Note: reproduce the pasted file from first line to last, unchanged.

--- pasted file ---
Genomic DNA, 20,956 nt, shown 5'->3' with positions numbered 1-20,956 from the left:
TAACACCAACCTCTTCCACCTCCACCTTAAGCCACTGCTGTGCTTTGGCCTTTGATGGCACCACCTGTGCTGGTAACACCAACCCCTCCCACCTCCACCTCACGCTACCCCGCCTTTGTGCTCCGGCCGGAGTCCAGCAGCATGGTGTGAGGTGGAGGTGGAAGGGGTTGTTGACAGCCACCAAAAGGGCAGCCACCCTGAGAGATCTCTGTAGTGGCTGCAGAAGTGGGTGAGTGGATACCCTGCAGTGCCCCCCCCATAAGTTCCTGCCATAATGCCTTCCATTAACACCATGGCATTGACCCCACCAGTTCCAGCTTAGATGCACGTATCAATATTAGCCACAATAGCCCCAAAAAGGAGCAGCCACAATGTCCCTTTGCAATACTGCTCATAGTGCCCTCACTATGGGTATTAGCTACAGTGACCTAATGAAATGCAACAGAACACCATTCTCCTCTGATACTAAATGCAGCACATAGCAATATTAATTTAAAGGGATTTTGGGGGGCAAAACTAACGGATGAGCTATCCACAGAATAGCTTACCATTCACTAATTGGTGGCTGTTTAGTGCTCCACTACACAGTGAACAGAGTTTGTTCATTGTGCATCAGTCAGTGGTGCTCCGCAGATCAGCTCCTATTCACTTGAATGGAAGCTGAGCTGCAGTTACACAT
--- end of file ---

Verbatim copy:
Genomic DNA, 20,956 nt, shown 5'->3' with positions numbered 1-20,956 from the left:
TAACACCAACCTCTTCCACCTCCACCTTAAGCCACTGCTGTGCTTTGGCCTTTGATGGCACCACCTGTGCTGGTAACACCAACCCCTCCCACCTCCACCTCACGCTACCCCGCCTTTGTGCTCCGGCCGGAGTCCAGCAGCATGGTGTGAGGTGGAGGTGGAAGGGGTTGTTGACAGCCACCAAAAGGGCAGCCACCCTGAGAGATCTCTGTAGTGGCTGCAGAAGTGGGTGAGTGGATACCCTGCAGTGCCCCCCCCATAAGTTCCTGCCATAATGCCTTCCATTAACACCATGGCATTGACCCCACCAGTTCCAGCTTAGATGCACGTATCAATATTAGCCACAATAGCCCCAAAAAGGAGCAGCCACAATGTCCCTTTGCAATACTGCTCATAGTGCCCTCACTATGGGTATTAGCTACAGTGACCTAATGAAATGCAACAGAACACCATTCTCCTCTGATACTAAATGCAGCACATAGCAATATTAATTTAAAGGGATTTTGGGGGGCAAAACTAACGGATGAGCTATCCACAGAATAGCTTACCATTCACTAATTGGTGGCTGTTTAGTGCTCCACTACACAGTGAACAGAGTTTGTTCATTGTGCATCAGTCAGTGGTGCTCCGCAGATCAGCTCCTATTCACTTGAATGGAAGCTGAGCTGCAGTTACACAT